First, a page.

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New Procedures Recommended for Improvement of Surgical Blood Transfusion

New Procedures Recommended for Improvement of Surgical Blood Transfusion

Clinical data supporting the use of leukocyte-reduced blood indicates a significant decrease in the risk of infection and cost of recovery in surgical patients, according to a panel of experts.

The millions of Americans who undergo surgery each year would benefit significantly from the use of leukocyte-reduced blood in transfusion, according to speakers at the recent American Society of Colon and Rectal Surgeons (ASCRS) meeting in Philadelphia. Currently reserved for transfusion in the highest-risk surgeries or cancer patients, leukocyte-reduced blood can significantly decrease the risk of infection, improve clinical outcomes, and decrease recovery time, as well as associated hospital costs with most surgical procedures.

“For surgical patients, transfusion-induced immunosuppression, which increases the risk of postoperative infection, is the single greatest mortality risk from transfusion,” said Neil Blumberg, MD, Strong Memorial Hospital, Rochester, New York. “Procedures that can minimize the risk of these infections, such as the routine use of leukocyte-reduced blood, should become a standard practice for all surgical patients requiring blood transfusions.” He added that the use of leukocyte-reduced blood for surgical patients would represent a potential annual savings of $6,000,000 to $12,000,000 for the US health-care system.

Leukocytes: Culprits of Infection

Blood transfusion has been linked with an increased occurrence of postoperative infections, such as pneumonia, wound infection, and sepsis. This increased risk has been shown in every surgical situation studied, including burn, cardiovascular, colorectal, hip, spinal, and trauma surgery.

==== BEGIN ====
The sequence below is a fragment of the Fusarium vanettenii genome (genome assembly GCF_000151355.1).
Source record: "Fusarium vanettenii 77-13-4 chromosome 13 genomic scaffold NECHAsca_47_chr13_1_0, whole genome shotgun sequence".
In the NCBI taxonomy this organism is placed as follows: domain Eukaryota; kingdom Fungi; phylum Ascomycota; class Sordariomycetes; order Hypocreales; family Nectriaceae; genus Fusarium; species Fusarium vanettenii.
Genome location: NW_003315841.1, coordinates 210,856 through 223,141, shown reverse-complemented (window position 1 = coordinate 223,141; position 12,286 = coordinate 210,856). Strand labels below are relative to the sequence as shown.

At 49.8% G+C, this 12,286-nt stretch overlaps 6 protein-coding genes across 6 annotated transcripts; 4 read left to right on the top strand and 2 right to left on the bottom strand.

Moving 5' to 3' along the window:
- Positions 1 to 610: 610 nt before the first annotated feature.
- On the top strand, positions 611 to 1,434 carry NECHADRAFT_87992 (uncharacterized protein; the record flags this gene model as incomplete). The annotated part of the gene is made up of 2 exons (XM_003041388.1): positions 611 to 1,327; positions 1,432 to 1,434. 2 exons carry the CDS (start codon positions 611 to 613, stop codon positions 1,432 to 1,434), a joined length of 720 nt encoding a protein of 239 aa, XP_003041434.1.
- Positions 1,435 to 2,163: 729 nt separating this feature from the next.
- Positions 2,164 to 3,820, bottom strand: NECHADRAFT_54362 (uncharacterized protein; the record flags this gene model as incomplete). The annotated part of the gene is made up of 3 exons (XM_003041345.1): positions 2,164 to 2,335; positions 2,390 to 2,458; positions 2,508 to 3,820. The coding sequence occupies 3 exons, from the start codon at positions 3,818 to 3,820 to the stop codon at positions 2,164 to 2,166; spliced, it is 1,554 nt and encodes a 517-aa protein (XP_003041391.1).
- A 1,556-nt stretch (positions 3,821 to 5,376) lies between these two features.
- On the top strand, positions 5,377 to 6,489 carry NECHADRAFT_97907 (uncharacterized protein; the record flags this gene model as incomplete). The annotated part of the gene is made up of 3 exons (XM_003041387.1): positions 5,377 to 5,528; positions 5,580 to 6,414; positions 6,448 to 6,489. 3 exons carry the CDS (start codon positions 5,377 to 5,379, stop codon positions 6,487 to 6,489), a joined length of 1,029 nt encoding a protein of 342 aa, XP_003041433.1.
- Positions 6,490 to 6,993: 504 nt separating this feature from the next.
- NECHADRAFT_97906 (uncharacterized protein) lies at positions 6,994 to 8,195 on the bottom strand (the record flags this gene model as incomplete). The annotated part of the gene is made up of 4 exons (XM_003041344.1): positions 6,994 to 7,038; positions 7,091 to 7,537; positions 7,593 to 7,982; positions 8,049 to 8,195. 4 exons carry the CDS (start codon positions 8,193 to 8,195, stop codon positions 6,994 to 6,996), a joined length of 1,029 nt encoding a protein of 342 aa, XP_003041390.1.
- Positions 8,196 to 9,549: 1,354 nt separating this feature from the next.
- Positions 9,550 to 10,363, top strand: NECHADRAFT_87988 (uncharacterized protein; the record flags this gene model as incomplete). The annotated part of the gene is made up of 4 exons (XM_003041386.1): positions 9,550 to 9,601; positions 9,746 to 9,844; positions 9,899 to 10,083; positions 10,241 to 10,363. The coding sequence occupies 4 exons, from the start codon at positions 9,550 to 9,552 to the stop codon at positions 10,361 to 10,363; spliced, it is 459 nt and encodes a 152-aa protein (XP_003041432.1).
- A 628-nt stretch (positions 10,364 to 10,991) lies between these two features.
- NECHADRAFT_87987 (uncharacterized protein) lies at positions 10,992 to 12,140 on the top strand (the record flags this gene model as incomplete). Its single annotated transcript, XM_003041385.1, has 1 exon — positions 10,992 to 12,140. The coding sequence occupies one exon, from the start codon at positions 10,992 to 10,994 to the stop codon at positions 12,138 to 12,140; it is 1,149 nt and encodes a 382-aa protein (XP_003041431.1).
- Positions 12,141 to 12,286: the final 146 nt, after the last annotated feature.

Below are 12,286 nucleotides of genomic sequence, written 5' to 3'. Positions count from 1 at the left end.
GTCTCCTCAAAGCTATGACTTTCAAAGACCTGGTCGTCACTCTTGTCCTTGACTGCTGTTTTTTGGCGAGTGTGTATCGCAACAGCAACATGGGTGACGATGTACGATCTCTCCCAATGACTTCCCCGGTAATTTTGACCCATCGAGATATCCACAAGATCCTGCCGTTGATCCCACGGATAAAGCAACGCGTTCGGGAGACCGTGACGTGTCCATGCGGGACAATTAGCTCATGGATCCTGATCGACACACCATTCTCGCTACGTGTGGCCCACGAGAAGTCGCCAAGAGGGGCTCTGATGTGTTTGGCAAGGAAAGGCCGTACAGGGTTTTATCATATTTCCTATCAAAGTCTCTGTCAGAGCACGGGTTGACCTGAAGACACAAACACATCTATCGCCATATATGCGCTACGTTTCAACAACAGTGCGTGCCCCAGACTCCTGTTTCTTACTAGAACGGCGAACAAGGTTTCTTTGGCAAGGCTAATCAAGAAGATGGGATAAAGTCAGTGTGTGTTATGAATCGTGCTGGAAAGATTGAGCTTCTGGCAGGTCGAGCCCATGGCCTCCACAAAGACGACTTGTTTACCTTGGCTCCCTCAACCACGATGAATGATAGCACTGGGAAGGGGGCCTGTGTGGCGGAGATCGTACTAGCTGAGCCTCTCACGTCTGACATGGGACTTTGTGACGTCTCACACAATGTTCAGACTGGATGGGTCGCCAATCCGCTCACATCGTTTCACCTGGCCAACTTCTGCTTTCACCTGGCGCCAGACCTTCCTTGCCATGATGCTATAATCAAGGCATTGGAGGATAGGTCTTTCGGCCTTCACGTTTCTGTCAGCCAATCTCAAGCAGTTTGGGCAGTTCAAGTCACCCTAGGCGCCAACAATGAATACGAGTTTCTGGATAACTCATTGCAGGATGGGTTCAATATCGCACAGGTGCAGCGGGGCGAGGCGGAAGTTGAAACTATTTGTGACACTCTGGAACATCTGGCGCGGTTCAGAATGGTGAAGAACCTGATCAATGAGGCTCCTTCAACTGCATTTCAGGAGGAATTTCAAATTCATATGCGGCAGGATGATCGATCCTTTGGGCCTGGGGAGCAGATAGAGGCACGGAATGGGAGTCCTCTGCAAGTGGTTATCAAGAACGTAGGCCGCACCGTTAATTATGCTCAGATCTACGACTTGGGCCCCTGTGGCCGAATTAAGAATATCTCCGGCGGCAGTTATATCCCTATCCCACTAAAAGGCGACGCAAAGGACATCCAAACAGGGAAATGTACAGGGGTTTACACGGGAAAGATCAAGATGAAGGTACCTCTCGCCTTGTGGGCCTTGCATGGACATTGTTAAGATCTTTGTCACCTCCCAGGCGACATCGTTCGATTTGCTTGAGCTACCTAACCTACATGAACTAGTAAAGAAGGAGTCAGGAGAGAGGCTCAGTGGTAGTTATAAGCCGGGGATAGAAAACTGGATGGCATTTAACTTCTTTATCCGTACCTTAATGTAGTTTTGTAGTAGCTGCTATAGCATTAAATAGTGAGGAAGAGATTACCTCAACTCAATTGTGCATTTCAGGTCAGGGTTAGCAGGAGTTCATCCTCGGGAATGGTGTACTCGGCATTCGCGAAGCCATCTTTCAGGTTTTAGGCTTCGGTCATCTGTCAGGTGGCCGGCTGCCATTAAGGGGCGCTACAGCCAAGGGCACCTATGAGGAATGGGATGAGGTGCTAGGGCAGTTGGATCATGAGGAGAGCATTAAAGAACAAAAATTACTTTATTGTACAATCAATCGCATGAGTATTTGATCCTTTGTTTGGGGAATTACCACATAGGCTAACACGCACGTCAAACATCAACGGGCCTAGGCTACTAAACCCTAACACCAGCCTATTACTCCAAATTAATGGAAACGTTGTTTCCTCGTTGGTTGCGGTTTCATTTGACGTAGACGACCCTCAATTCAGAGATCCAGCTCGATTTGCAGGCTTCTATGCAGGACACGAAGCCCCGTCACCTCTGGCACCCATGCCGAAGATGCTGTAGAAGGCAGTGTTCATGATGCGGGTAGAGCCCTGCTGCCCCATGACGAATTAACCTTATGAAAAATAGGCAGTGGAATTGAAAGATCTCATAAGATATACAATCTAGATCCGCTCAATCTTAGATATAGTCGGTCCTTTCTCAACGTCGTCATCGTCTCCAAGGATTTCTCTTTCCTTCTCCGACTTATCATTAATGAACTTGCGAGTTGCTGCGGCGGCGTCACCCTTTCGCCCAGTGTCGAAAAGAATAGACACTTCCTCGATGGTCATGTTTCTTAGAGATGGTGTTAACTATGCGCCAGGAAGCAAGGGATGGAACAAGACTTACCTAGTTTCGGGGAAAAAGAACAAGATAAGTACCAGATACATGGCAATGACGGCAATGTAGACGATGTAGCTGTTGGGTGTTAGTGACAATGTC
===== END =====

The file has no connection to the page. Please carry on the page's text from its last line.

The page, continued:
“Since most people undergoing surgery are already sick, any measure that can eliminate the risk of additional infections, which can be life-threatening, should be adopted now,” said Richard Spence, MD, Staten Island University Hospital, New York. “Removing leukocytes from donor blood can be easily achieved through the use of blood filters either at the patient’s bedside or in the blood bank.”

Clinical Studies Indicate Reductions in Infection, Hospital Stay, and Costs

Lone Jensen, MD, Aarhus Municipal Hospital, Denmark, discussed the results of a study of 589 colorectal surgery patients that compared infection rates of leukocyte-reduced blood transfusions with allogeneic blood transfusions. She reported that when leukocyte-reduced blood was transfused, infection rates for pneumonia dropped from 23% to 3%. This rate of infection was identical to that seen in patients who received no transfusions. This study also showed that patients who received unfiltered blood had a significantly higher frequency of wound infection (12%) and rate of reoperation (16.9%) compared with patients who were transfused with leukocyte-reduced blood (0% and 3.5%).

A separate study of 915 cardiac surgery patients by van de Watering and coworkers found that leukocyte-reduced blood transfusions resulted in a noteworthy reduction in postoperative mortality by lowering the noncardiac causes of death in the study group. Noncardiac postoperative mortality was 7.6% with allogeneic blood compared with 2.5% with leukocyte-reduced blood by filtration.

“Allogeneic blood transfusion not only correlates with high infection rates but has also been significantly related to an increased length of hospital stay that is required to treat the infection,” stated Paul Tartter, MD, Mount Sinai Medical Center, New York. “Studies have shown a 15% to 35% reduction in hospital stay in surgical patients transfused with leukocyte-reduced blood. This translates into a significant reduction in the costs of hospital care.” Dr. Blumberg noted that the clinical data conclusively show that the use of leukocyte-reduced transfusions considerably decreases the risk of postoperative infections.

 
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